The shell of the nine-inch gun weighed 254 pounds (115.2 kg) while the gun itself weighed 12 long tons (12 t). It had a muzzle velocity of 1,420 ft/s (430 m/s) and was rated with the ability to penetrate 11.3 inches (287 mm) of wrought-iron armour. The eight-inch gun weighed nine long tons (9.1 t); it fired a 175-pound (79.4 kg) shell at a muzzle velocity of 1,410 ft/s (430 m/s) and was credited with the ability to penetrate 9.6 inches (244 mm) of armour.
The entire side of Lord Clyde's hull, except for the side of the upper deck, was protected by wrought-iron armour that tapered from 4.5 inches (114 mm) at the ends to 5.5 inches (140 mm) amidships. It extended 6 feet (1.8 m) below the waterline. The forward chase guns on the upper deck were protected by 4.5-inch armour plates on the sides of the hull and a 4.5-inch transverse bulkhead to their rear protected them from raking fire. The armour was backed by 30 inches (762 mm) of oak and the 1.5 inches (38 mm) iron skin of the ship.
Construction and service
Lord Clyde, named after the recently deceased Field Marshal Colin Campbell, 1st Baron Clyde, was ordered on 3 July 1863 from Pembroke Naval Dockyard. She was laid down on 29 September 1863 and launched on 13 October 1864. The ship was commissioned in June 1866 to run her sea trials and completed on 15 September, for the cost of £285,750 or £294,481, exclusive of armament.
Commanded by Captain Roderick Dew, the ship was initially assigned to the Channel Fleet where she spent three months as temporary flagship before she was transferred to the Mediterranean in 1868. Lord Clyde made one cruise with the Mediterranean Fleet during which she fractured her steel mainyard in a squall. Her engines continued to deteriorate and they were condemned as no longer safe to use by the fleet engineer when she arrived in Naples. The ship was sent to the Malta Dockyard under sail for repair, but they could only make temporary repairs that would enable her to reach home.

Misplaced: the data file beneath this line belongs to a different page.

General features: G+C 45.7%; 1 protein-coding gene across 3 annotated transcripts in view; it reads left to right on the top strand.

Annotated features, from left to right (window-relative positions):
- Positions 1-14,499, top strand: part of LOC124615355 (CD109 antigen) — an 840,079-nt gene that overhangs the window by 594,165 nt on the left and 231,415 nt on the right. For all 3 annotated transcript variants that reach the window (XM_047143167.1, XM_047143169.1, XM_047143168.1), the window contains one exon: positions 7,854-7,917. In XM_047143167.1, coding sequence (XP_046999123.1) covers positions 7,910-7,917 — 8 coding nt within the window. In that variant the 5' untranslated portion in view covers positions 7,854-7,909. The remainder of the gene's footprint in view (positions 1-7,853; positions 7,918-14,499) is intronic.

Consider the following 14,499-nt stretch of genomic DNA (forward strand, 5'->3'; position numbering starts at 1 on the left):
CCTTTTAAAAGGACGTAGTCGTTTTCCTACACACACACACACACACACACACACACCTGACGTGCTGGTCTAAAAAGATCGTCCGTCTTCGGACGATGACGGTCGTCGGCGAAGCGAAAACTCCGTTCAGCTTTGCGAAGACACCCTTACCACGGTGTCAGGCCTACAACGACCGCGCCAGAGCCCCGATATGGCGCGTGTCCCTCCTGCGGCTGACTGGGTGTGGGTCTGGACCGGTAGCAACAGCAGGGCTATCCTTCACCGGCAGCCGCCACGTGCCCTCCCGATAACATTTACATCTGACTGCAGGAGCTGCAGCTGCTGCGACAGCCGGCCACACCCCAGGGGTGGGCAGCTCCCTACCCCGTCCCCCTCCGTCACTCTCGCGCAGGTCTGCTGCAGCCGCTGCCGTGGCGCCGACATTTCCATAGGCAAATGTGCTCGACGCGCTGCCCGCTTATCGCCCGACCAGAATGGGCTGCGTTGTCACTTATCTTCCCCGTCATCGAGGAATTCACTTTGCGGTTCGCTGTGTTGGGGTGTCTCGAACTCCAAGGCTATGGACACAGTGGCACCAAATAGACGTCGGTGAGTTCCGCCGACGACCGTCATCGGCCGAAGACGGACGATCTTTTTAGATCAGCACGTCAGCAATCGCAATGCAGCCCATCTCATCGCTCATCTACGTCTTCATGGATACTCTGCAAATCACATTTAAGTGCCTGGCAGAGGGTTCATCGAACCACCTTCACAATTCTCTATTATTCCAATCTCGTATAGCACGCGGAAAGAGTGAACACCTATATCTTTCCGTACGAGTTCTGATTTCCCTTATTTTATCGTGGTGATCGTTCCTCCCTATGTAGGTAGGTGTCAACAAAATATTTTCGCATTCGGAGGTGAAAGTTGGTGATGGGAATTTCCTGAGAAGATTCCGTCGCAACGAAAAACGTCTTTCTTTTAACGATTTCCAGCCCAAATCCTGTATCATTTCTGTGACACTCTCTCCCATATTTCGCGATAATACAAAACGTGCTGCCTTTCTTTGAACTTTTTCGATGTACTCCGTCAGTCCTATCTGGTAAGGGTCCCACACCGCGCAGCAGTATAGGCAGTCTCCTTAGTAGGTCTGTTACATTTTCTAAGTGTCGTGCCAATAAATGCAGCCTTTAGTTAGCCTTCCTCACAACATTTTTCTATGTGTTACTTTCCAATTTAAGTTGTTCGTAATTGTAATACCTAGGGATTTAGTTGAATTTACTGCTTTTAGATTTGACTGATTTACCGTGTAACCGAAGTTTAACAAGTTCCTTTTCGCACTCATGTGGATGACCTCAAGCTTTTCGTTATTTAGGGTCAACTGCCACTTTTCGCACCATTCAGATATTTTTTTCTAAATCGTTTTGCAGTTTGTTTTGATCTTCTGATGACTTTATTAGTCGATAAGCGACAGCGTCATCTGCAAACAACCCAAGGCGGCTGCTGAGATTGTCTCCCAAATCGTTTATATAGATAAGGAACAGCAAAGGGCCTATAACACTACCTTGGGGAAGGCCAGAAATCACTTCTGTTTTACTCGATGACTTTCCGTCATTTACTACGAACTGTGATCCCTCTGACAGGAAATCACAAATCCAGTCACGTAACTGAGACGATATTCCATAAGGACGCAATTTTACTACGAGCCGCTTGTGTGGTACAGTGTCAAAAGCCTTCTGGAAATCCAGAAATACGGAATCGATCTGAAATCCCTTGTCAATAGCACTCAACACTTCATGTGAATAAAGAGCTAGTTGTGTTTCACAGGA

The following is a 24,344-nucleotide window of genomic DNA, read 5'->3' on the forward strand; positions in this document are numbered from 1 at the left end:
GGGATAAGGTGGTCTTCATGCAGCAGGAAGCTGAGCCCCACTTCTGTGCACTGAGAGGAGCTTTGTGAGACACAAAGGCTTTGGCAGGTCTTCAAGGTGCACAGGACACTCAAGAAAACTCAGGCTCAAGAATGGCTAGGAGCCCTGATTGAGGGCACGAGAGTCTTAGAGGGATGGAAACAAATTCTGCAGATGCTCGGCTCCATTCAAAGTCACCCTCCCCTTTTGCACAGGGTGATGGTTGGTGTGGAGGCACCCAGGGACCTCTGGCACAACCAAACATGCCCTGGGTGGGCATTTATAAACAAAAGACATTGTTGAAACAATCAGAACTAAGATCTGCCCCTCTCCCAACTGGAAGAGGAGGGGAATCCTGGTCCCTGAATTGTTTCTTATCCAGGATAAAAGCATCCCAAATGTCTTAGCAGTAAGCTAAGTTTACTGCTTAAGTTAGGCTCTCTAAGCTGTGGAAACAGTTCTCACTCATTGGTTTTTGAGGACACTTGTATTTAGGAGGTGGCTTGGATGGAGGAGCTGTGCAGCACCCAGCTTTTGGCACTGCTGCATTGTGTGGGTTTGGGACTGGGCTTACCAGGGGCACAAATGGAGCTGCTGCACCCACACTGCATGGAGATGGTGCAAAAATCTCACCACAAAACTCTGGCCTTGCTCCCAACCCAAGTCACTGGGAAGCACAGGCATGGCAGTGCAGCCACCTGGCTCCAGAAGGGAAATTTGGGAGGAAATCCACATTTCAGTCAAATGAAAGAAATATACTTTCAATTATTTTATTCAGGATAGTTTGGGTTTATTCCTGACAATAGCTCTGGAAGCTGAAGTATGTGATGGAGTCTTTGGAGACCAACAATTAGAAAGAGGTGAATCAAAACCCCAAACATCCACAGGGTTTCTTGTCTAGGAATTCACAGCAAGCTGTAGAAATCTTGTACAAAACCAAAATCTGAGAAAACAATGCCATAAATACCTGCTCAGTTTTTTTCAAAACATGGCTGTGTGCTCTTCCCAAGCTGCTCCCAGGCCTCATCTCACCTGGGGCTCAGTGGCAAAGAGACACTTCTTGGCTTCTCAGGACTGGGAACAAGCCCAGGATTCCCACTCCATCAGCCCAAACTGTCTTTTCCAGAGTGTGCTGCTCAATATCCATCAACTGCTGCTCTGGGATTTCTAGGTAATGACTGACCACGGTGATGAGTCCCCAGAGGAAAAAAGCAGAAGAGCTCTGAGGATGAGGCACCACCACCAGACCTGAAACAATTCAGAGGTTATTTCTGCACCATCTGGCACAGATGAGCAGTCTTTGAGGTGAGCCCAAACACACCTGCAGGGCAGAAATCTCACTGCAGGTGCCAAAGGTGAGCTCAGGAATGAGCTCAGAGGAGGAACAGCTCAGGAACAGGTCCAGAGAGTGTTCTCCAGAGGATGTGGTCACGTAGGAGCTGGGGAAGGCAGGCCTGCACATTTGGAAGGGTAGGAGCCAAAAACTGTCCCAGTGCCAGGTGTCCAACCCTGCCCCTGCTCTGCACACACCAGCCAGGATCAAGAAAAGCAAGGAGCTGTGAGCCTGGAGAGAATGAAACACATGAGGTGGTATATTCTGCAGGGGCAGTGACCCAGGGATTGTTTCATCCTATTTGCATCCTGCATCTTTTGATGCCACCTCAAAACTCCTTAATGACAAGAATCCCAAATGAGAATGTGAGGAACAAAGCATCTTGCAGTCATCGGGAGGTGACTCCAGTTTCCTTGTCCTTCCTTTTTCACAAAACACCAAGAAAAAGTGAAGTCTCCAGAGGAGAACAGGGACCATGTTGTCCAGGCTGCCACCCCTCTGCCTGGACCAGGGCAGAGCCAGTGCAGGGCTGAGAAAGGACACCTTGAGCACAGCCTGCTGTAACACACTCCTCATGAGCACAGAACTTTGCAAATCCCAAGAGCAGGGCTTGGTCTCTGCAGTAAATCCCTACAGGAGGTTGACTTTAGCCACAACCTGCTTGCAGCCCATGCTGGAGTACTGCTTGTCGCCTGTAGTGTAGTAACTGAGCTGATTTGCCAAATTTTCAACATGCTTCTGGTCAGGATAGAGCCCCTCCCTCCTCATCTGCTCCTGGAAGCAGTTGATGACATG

Upon arrival at Plymouth, Lord Clyde was paid off and a new engine was built for her at Devonport Dockyard. In addition, her four-bladed propeller was replaced by a lighter, two-bladed propeller with less drag and the ship was rearmed. She remained in reserve until 1871 when she recommissioned under the command of Captain John Bythesea, an officer who had won the Victoria Cross during the Crimean War of 1854–55. Lord Clyde rejoined the Mediterranean Fleet; six months after her arrival, she ran aground herself whilst attempting to rescue a British steamship that had gone aground off the island of Pantellaria. Attempts to lighten the ship enough to float her off were futile and she remained stuck fast taking damage from wave action that strained her back and wrenched off her sternpost, rudder post and rudder. Lord Warden was able to pull her off and tow her to be repaired at Malta where the dockyard estimated repairs would take six months. Bythesea and his navigator were convicted during their court-martial and neither ever served at sea again.
The Admiralty ordered that Lord Clyde be only repaired enough to allow for a passage home; that required six months of work and the ship was escorted back to Plymouth by the ironclad Defence. She was again paid off upon arrival and her engines and boilers were removed to allow for her hull to be thoroughly inspected. The dockworkers found that her entire hull was colonized by a fungus, partly because unseasoned wood had been used in the ship's construction, and they spent the next three years attempting to kill the fungus and stop the continuing deterioration. All efforts failed and Lord Clyde was sold for scrap before she lost all value in 1875 for £3,730.
- Ironclad is the all-encompassing term for armored warships of this period. Armoured frigates were basically designed for the same role as traditional wooden frigates, but this later changed as the size and expense of these ships forced them to be used in the line of battle.
- Parkes, p. 94
- Ballard, p. 241
- Parkes, pp. 57, 97
- Ballard, p. 82
- Ballard, p. 80
- Chesneau & Kolesnik, p. 13
- Ballard, p. 81
- Ballard, pp. 81, 246
- Parkes, p. 97
- Ballard, p. 82
- Ballard, p. 79
- Chesneau & Kolesnik, p. 6
- Parkes, pp. 93–96
- Ballard, pp. 77–78
- Silverstone, p. 248
- Ballard, p. 240
- Parkes, p. 93
- Reed, p. 218
- Ballard, pp. 83–84
- Ballard, p. 84
- Ballard, G. A., Admiral (1980). The Black Battlefleet. Annapolis, Maryland: Naval Institute Press. ISBN 0-87021-924-3.
- Chesneau, Roger; Kolesnik, Eugene M., eds. (1979). Conway's All the World's Fighting Ships 1860–1905. Greenwich, UK: Conway Maritime Press. ISBN 0-8317-0302-4.
- Parkes, Oscar (1990). British Battleships (reprint of the 1957 ed.). Annapolis, Maryland: Naval Institute Press. ISBN 1-55750-075-4.
- Silverstone, Paul H. (1984). Directory of the World's Capital Ships. New York: Hippocrene Books. ISBN 0-88254-979-0.
- Reed, E. J. (1869). Our Iron-Clad Ships: Their Qualities, Performance and Cost. London: John Murray. OCLC 7944535.